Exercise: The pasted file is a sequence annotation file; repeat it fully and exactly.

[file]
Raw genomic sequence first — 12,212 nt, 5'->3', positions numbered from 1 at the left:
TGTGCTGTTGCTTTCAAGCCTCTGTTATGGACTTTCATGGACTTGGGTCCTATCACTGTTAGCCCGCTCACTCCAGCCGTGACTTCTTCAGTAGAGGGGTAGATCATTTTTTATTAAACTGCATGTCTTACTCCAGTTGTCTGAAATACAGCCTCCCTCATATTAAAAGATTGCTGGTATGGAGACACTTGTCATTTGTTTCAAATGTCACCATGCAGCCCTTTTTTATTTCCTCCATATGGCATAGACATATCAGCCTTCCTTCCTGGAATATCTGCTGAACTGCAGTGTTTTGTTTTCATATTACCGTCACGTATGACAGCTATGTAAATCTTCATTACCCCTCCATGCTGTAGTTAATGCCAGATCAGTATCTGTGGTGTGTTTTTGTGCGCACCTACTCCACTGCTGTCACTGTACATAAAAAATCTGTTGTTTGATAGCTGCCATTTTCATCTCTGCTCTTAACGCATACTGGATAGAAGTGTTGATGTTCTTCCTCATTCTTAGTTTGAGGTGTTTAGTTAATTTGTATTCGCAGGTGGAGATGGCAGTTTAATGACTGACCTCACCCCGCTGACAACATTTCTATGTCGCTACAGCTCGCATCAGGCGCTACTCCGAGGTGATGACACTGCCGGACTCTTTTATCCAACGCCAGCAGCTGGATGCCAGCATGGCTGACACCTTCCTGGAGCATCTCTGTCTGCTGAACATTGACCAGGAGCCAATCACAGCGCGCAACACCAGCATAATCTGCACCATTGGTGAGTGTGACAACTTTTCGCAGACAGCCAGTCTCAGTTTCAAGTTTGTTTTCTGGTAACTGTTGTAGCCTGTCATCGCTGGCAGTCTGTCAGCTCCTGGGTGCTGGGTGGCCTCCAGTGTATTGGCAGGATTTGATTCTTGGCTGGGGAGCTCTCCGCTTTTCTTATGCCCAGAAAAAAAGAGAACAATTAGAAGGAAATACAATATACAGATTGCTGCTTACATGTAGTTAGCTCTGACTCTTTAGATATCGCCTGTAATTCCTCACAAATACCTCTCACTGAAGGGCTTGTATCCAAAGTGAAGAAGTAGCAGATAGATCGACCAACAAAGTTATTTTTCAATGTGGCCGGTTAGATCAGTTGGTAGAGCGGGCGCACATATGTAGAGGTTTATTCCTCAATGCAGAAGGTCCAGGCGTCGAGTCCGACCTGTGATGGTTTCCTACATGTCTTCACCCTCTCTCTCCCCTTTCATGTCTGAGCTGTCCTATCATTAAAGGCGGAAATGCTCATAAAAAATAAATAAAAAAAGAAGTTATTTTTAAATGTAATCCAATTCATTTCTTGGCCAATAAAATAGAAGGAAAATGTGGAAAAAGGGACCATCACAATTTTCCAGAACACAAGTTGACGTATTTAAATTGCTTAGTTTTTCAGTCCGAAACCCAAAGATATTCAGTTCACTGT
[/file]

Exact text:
Raw genomic sequence first — 12,212 nt, 5'->3', positions numbered from 1 at the left:
TGTGCTGTTGCTTTCAAGCCTCTGTTATGGACTTTCATGGACTTGGGTCCTATCACTGTTAGCCCGCTCACTCCAGCCGTGACTTCTTCAGTAGAGGGGTAGATCATTTTTTATTAAACTGCATGTCTTACTCCAGTTGTCTGAAATACAGCCTCCCTCATATTAAAAGATTGCTGGTATGGAGACACTTGTCATTTGTTTCAAATGTCACCATGCAGCCCTTTTTTATTTCCTCCATATGGCATAGACATATCAGCCTTCCTTCCTGGAATATCTGCTGAACTGCAGTGTTTTGTTTTCATATTACCGTCACGTATGACAGCTATGTAAATCTTCATTACCCCTCCATGCTGTAGTTAATGCCAGATCAGTATCTGTGGTGTGTTTTTGTGCGCACCTACTCCACTGCTGTCACTGTACATAAAAAATCTGTTGTTTGATAGCTGCCATTTTCATCTCTGCTCTTAACGCATACTGGATAGAAGTGTTGATGTTCTTCCTCATTCTTAGTTTGAGGTGTTTAGTTAATTTGTATTCGCAGGTGGAGATGGCAGTTTAATGACTGACCTCACCCCGCTGACAACATTTCTATGTCGCTACAGCTCGCATCAGGCGCTACTCCGAGGTGATGACACTGCCGGACTCTTTTATCCAACGCCAGCAGCTGGATGCCAGCATGGCTGACACCTTCCTGGAGCATCTCTGTCTGCTGAACATTGACCAGGAGCCAATCACAGCGCGCAACACCAGCATAATCTGCACCATTGGTGAGTGTGACAACTTTTCGCAGACAGCCAGTCTCAGTTTCAAGTTTGTTTTCTGGTAACTGTTGTAGCCTGTCATCGCTGGCAGTCTGTCAGCTCCTGGGTGCTGGGTGGCCTCCAGTGTATTGGCAGGATTTGATTCTTGGCTGGGGAGCTCTCCGCTTTTCTTATGCCCAGAAAAAAAGAGAACAATTAGAAGGAAATACAATATACAGATTGCTGCTTACATGTAGTTAGCTCTGACTCTTTAGATATCGCCTGTAATTCCTCACAAATACCTCTCACTGAAGGGCTTGTATCCAAAGTGAAGAAGTAGCAGATAGATCGACCAACAAAGTTATTTTTCAATGTGGCCGGTTAGATCAGTTGGTAGAGCGGGCGCACATATGTAGAGGTTTATTCCTCAATGCAGAAGGTCCAGGCGTCGAGTCCGACCTGTGATGGTTTCCTACATGTCTTCACCCTCTCTCTCCCCTTTCATGTCTGAGCTGTCCTATCATTAAAGGCGGAAATGCTCATAAAAAATAAATAAAAAAAGAAGTTATTTTTAAATGTAATCCAATTCATTTCTTGGCCAATAAAATAGAAGGAAAATGTGGAAAAAGGGACCATCACAATTTTCCAGAACACAAGTTGACGTATTTAAATTGCTTAGTTTTTCAGTCCGAAACCCAAAGATATTCAGTTCACTGT